All that aside, more megapixels, as most photographers know, doesn’t actually mean an image with higher resolution. While resolution has come to be accepted generally as a term for the active pixel count on a sensor, too many photodiodes actually can be a bad thing when squashed onto a sensor just to boost a megapixel count for promotional purposes. Smaller light-sensitive areas can mean photodiodes that collect less information, as well as increased gaps in between the photodiodes for increased loss of light.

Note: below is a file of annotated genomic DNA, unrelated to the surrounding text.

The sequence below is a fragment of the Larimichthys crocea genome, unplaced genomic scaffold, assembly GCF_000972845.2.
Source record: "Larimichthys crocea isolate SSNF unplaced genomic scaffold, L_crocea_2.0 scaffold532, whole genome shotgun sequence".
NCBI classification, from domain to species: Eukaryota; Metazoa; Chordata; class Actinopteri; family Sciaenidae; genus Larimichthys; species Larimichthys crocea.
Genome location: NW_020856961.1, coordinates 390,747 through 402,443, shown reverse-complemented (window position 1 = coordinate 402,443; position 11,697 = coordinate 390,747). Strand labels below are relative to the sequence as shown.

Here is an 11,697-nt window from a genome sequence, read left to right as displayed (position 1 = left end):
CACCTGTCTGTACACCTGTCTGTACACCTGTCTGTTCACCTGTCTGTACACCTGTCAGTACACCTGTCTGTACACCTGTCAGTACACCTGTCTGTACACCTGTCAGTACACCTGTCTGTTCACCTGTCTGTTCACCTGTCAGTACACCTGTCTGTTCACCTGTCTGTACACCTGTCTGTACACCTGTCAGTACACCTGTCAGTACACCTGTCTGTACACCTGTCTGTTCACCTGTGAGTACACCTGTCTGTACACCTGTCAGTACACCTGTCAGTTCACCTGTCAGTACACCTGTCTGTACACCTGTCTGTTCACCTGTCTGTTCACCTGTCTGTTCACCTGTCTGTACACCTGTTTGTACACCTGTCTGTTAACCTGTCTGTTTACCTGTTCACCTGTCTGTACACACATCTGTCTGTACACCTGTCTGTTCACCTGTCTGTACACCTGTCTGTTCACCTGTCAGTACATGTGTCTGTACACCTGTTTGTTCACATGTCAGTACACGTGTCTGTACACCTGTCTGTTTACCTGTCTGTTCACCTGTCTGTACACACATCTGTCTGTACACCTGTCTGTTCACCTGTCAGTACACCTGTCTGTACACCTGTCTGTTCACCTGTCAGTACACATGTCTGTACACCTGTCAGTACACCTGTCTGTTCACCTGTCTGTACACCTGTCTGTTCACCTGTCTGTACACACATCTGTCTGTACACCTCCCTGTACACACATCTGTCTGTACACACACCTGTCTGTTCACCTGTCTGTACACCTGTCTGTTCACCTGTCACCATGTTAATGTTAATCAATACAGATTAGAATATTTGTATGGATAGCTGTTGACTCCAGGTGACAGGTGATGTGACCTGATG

Myth: The larger the print, the bigger the sensor resolution needed
Secondly more megapixels doesn’t always equal a bigger and better print. It’s possible to achieve a better image through know-how, and a good, clean image, even one taken at a smaller resolution, always trumps a low-quality image taken at a higher resolution.
This isn’t to say that a 6-megapixel point-and-shoot will provide you with better or even the same results as a pro level D-SLR. There’s an acceptable maximum to every file size. (The graph provides a good estimation of file size capabilities.)